As you probably have gathered by now, I really enjoy learning about financial aid policy and so NASFAA is a fantastic fit for my interests. Although I've only been in D.C. for a week, my time here has been eventful. I have met with many of the staff within NASFAA and have learned of the importance of each of their positions in the organization as a whole.
I sat in on a NASFAA policy update webinar with Margot, Karen, Megan, and Justin focusing primarily on the newly finalized Gainful Employment (GE) regulations, with disclosures set to be distributed to students by July 1, 2019. The following day I participated in NASFAA's “Off The Cuff” podcast with Allie, Megan, and Justin. Although there were many interesting topics discussed that day, the piece of news that excited me the most was the announcement that signed tax returns and statements of non-filing would continue to be accepted for 2020-21 FAFSA verification (whoo!).
This past Monday, I attended a Higher Education Loan Coalition (HELC) policy meeting on the topic of loan counseling and Higher Education Act (HEA) reauthorization recommendations for Congress. It was great to participate in this meeting as I was able to meet various financial aid administrators and directors, as well as other experts who research students' experiences with loan debt and financial education. By connecting with other administrators, I was able to affirm my loan counseling concerns as many of them shared similar ideas and beliefs even though they came from varying backgrounds and positions in financial aid.
Finally, to convince you all that I do in fact, have interests other than financial aid policy, I will tell you a bit about my down time while in D.C.
My first observation: I've seen a lot of people on electric scooters and segways. I would be a liar if I said I didn't want to try the scooters at least once.
Second observation: I walk very slowly through museums. I have visited two Smithsonian Museums: The Freer Gallery & Sackler gallery of Asian art, and the American Art Museum which houses the Presidential Portrait Gallery. It was a nice change of pace to walk around these museums (not to mention the blissful air conditioning). I was pleasantly surprised to find that the 18th Street Singers, a fifty-voice ensemble of young D.C.-based professionals, were giving a performance in the Freer Gallery and so I had live choir music to listen to as I looked at the exhibits. Needless to say, that experience felt very grandiose, and I bought tickets to see them perform this upcoming weekend.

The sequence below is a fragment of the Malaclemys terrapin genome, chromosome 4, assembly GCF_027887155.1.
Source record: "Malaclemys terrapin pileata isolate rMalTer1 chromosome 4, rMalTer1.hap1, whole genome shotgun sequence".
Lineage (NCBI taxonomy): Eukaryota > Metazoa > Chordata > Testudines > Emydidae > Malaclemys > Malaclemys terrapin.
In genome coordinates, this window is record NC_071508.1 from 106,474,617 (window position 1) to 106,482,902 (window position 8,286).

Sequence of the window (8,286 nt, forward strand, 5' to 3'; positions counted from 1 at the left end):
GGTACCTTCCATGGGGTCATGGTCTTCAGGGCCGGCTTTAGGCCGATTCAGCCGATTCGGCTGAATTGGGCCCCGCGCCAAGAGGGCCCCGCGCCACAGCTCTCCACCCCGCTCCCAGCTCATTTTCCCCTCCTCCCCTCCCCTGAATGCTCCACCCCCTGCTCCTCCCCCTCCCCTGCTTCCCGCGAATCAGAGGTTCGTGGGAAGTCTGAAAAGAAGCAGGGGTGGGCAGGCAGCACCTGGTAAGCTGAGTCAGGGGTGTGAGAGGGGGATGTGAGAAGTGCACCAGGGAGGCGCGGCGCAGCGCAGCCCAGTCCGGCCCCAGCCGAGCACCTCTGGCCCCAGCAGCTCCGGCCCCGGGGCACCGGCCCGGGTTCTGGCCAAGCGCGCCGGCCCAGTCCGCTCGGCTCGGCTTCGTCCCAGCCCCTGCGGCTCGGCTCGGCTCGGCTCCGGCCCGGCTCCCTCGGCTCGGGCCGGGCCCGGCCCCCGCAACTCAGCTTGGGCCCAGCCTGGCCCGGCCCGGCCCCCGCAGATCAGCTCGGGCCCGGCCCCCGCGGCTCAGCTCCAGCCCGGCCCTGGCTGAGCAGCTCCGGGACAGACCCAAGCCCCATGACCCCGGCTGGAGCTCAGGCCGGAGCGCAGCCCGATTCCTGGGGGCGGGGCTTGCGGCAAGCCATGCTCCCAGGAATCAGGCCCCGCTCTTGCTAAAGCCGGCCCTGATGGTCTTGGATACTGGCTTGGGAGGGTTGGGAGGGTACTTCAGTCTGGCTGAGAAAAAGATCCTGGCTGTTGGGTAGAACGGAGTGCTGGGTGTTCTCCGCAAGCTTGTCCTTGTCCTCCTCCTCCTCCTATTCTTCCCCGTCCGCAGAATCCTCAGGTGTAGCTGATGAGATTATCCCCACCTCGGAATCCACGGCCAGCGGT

Third: D.C. has a vast amount of greenery for a bustling city. I expected the city to be an overwhelming hub of metal, glass, and concrete, but I discovered that my daily walk to work brings me through a small park and that even in the busy parts of the city, there are still a wide variety of trees and shrubs. Just the other day I was exploring and ended up in the Dupont Circle Historic District. There were so many well-pruned plants and flowers; it was absolutely beautiful! I grew up in Western Massachusetts where there's plenty of farmlands and trees, so I was happy to see that I could still enjoy greenery while in a powerhouse city. Now all that's left to do is buy a plant that I can put on my office desk.
Thank you for reading my introduction article! Please stay tuned to Today's News as I'll be providing periodic updates and writing articles throughout the summer, and make sure to follow NASFAA's Instagram account where I'll be sharing my experiences and pictures with you all! Feel free to contact me with any questions or comments at email@example.com.
Publication Date: 6/7/2019